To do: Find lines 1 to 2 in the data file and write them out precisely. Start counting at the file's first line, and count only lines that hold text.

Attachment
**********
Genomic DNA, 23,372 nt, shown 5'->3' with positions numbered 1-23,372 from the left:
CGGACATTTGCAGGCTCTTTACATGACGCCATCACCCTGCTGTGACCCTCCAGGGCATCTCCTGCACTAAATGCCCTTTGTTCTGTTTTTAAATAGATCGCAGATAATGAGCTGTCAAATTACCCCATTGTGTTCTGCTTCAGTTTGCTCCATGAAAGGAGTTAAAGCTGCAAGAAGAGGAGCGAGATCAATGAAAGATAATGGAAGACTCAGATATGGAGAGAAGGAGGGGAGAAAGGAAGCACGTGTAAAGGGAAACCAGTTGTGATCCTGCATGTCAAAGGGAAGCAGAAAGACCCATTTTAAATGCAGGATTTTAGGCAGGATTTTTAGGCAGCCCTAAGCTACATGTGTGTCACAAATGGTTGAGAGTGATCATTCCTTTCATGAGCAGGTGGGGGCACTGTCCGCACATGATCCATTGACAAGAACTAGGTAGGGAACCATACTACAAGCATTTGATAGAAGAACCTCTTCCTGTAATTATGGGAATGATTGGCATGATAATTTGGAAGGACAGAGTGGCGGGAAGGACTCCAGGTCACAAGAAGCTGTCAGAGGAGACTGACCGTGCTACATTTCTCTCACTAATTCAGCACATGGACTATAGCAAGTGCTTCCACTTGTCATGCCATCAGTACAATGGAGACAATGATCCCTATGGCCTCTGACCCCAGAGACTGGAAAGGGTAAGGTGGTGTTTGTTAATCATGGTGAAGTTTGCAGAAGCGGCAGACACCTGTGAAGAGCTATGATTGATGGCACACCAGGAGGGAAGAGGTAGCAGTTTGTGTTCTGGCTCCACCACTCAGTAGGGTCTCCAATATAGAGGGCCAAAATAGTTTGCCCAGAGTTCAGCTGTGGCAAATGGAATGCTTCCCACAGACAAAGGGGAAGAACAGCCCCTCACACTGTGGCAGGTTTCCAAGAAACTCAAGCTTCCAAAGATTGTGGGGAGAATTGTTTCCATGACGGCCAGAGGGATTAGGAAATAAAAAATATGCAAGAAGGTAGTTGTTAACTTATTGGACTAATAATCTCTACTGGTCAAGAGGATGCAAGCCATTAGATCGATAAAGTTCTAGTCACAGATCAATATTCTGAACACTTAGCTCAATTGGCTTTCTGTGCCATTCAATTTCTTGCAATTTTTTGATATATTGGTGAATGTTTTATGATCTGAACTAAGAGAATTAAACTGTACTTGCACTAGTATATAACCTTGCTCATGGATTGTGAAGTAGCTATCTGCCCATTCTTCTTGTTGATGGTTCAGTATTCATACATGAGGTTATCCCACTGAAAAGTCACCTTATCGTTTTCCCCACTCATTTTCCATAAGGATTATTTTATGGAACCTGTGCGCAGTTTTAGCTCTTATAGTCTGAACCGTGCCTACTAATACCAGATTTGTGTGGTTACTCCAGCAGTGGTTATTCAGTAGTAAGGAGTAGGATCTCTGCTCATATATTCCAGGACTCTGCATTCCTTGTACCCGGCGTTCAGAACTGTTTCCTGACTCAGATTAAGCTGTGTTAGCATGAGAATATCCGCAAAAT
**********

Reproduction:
Genomic DNA, 23,372 nt, shown 5'->3' with positions numbered 1-23,372 from the left:
CGGACATTTGCAGGCTCTTTACATGACGCCATCACCCTGCTGTGACCCTCCAGGGCATCTCCTGCACTAAATGCCCTTTGTTCTGTTTTTAAATAGATCGCAGATAATGAGCTGTCAAATTACCCCATTGTGTTCTGCTTCAGTTTGCTCCATGAAAGGAGTTAAAGCTGCAAGAAGAGGAGCGAGATCAATGAAAGATAATGGAAGACTCAGATATGGAGAGAAGGAGGGGAGAAAGGAAGCACGTGTAAAGGGAAACCAGTTGTGATCCTGCATGTCAAAGGGAAGCAGAAAGACCCATTTTAAATGCAGGATTTTAGGCAGGATTTTTAGGCAGCCCTAAGCTACATGTGTGTCACAAATGGTTGAGAGTGATCATTCCTTTCATGAGCAGGTGGGGGCACTGTCCGCACATGATCCATTGACAAGAACTAGGTAGGGAACCATACTACAAGCATTTGATAGAAGAACCTCTTCCTGTAATTATGGGAATGATTGGCATGATAATTTGGAAGGACAGAGTGGCGGGAAGGACTCCAGGTCACAAGAAGCTGTCAGAGGAGACTGACCGTGCTACATTTCTCTCACTAATTCAGCACATGGACTATAGCAAGTGCTTCCACTTGTCATGCCATCAGTACAATGGAGACAATGATCCCTATGGCCTCTGACCCCAGAGACTGGAAAGGGTAAGGTGGTGTTTGTTAATCATGGTGAAGTTTGCAGAAGCGGCAGACACCTGTGAAGAGCTATGATTGATGGCACACCAGGAGGGAAGAGGTAGCAGTTTGTGTTCTGGCTCCACCACTCAGTAGGGTCTCCAATATAGAGGGCCAAAATAGTTTGCCCAGAGTTCAGCTGTGGCAAATGGAATGCTTCCCACAGACAAAGGGGAAGAACAGCCCCTCACACTGTGGCAGGTTTCCAAGAAACTCAAGCTTCCAAAGATTGTGGGGAGAATTGTTTCCATGACGGCCAGAGGGATTAGGAAATAAAAAATATGCAAGAAGGTAGTTGTTAACTTATTGGACTAATAATCTCTACTGGTCAAGAGGATGCAAGCCATTAGATCGATAAAGTTCTAGTCACAGATCAATATTCTGAACACTTAGCTCAATTGGCTTTCTGTGCCATTCAATTTCTTGCAATTTTTTGATATATTGGTGAATGTTTTATGATCTGAACTAAGAGAATTAAACTGTACTTGCACTAGTATATAACCTTGCTCATGGATTGTGAAGTAGCTATCTGCCCATTCTTCTTGTTGATGGTTCAGTATTCATACATGAGGTTATCCCACTGAAAAGTCACCTTATCGTTTTCCCCACTCATTTTCCATAAGGATTATTTTATGGAACCTGTGCGCAGTTTTAGCTCTTATAGTCTGAACCGTGCCTACTAATACCAGATTTGTGTGGTTACTCCAGCAGTGGTTATTCAGTAGTAAGGAGTAGGATCTCTGCTCATATATTCCAGGACTCTGCATTCCTTGTACCCGGCGTTCAGAACTGTTTCCTGACTCAGATTAAGCTGTGTTAGCATGAGAATATCCGCAAAAT